US 1819628 A
Description (OCR text may contain errors)
- Aug. 18, 1931; 7R. H. VAN SANT 1,319,623
MASSAGE APPLICATOR Filed Nov. 1927 .F] E" A? uni-Ill! iiiiiiiiiiiiii'l'fl'ilmuAs Patented Aug. 18, 1931 UNITED STATES PATENT OFFICE ROBERT H. VAN SANT, or CHICAGO, ILLINOIS, AssieNoR 'ro van ESS LABORATORIES,
Ind, A conronnrron or DELA W'ARE 1 MASSAGE .APPLICA'IOR Application filed. November 10, 1927. Serial No. 232,252.
This invention relates to a massage applicator and concerns itself with means for sealing the applicator before use, which sealing means is adapted to be perforated for the flow of ointment when it is desired to use the same.
The invention comprises the novel structure and combination of parts hereinafter described and more particularly pointed out w and defined in the appended claim.
In the accompanying drawings which illustrate a preferred embodiment of this invention and in which similar reference numerals refer to similar features in the different Views:
Figure 1 is a top plan view of the applicator.
Figure 2 is a side elevational View of the same.
Figure 3 is a transverse sectional view thru the applicator and the neck of an ointment flask showing the sealing disk before perforation.
Figure 4 is a view similar to Figure 3 5 showing the sealing disk after perforation.
Figure 5 is a plan view of the sealing disk after perforation.
Figure 6 is a bottom plan View of the applicator.
As shown on the drawings:
In the drawings, there is shown an applicator 1 which preferably consists of some flexible material as rubber. The applicator is provided with massaging nipples 2 and ointment feeding nipples 3, the latter ofwhich are provided with ducts 4 extending through the applicator.
The applicator is adapted to seat upon the top of the neck 5 of an ointment flask as shown in Figures 3 and 4, and a flanged collar 6 which is threaded upon the neck of the flask clamps the applicator upon the flask; the flange 6a of the collar encompassing the upper margin of the applicator.
In accordance with this invention, a sealing disk 7 of a size substantially equal to the bottom area of the applicator is interposed between the applicator and the flat top of the neck of the flask as shown in Figure 3. The margin of this sealing ring is adapted to be firmly clamped between the tle whereby the margin of the sealing ring will be firmly clamped between the applicator and the flat top of the neck of the flask as shown in Figure 3.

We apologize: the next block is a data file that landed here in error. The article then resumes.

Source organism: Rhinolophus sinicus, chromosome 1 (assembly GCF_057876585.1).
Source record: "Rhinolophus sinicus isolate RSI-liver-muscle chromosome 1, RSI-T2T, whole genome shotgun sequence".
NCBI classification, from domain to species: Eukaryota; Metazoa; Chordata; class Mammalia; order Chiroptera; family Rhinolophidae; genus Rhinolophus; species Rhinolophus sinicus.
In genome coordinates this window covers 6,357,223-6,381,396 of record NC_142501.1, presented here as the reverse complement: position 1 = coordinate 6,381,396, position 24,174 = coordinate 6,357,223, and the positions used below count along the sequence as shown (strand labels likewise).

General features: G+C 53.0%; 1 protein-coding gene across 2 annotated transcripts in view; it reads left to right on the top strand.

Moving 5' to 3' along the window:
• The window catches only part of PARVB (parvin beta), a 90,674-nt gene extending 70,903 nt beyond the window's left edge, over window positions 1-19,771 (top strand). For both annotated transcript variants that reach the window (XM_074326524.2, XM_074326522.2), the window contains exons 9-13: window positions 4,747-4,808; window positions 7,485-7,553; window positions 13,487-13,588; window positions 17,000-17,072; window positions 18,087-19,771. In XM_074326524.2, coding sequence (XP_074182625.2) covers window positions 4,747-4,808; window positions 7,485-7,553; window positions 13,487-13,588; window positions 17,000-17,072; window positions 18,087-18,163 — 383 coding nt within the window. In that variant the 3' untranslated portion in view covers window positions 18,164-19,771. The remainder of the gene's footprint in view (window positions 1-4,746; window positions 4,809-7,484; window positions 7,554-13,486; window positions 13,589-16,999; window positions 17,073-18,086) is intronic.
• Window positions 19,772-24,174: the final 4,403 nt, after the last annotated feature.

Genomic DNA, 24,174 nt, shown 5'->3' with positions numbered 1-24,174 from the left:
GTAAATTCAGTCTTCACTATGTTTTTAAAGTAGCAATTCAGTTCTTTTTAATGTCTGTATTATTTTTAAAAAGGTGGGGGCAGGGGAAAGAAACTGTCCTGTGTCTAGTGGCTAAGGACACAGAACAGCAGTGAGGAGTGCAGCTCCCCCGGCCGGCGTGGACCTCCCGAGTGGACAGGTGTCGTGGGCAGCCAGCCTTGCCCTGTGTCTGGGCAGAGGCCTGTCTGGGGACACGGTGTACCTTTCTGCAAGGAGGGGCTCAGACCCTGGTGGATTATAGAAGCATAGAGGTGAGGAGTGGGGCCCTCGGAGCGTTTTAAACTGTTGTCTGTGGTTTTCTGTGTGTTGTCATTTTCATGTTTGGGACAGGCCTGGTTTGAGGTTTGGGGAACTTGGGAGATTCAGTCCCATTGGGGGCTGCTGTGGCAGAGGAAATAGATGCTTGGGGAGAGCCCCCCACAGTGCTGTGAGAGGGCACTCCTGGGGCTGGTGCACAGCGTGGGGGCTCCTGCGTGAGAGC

' The sealing disk may be made of parafiine paper, celluloid or any other material that is impervious to'ointment and will seal the applicator against the exit of ointment when the same is in transit and handled before use.
Atthe central part of the lower surface of the applicator there is a concave recess 8from which suitable ducts 9 extend. These ducts 9 extend to the ducts 4 in the feeding nipples 3. There is one duct 9 for each ointment feeding nipple. The sealing ring is perforated or punctured with one or more holes 11 by sticking a pin or the like through the top of the applicator in the space defined by the circle 10 which is directly opposite the recess 8 when it is desired to use the applicator. The ointment can then seep through the perforations and into the recess Generally, the collar or metal 8 from which it can flow through the ducts 9 to the feeding nipples. The applicator is generally made of some resilient material as rubber, and it will readily be appreciated that the holes that may be punched through the applicator during the operation of per forating the sealing disk will immediately close as soon as the pin is withdrawn. In Figure 4 there is shown in dotted lines the holes in the applicator as punched by the needles, and each dotted line is traversed by a single line which shows how the holes close after the perforating pin or needle has been removed to prevent the escape of oint ment. In the use of the applicator, the flexure of the resilient rubber disk 1 will displace air from the recess 8 and ducts 9 and cause the ointment to flow through the restricted openings 11, thereby causing a pumping action. The structure operates somewhat similar to a diagram pump.
In the past it has been necessary to make very fine ducts in the feeding nipple in order to limit the quantity of ointment going through the feeding nipples. To construct an applicator with feeding nipples having such fine ducts has heretofore been an expensive operation, which greatly increases the cost of the applicators. According to the present invention, the applicators may be molded in sheets and then stamped and any size ointment feeding ducts may be used that can be readily formed, since the flow of the ointment is governed by the number of perforations 11 in the sealing disk. The user will, of course, make sufiicient perforations in the sealing disk to secure the desired flow of ointment.
I am aware that many changes may be made, and numerous details of construction may be varied through a Wide range without departing from the principles of this invention, and I therefore do not purpose limiting the patent granted hereon, otherwise than necessitated by the prior art.
I claim as my invention:
An applicator having ointment feedingnipples and a recess in its bottom with passages extending from said recess to said feeding nipples, a sealing disk upon the bottom of the applicator, and means on the top of the applicator defining the location of the recess for the purpose of perforating the sealing disk when the same is put to use.
In testimony whereof I have hereunto subscribed my name.
ROBERT n. VAN SANT.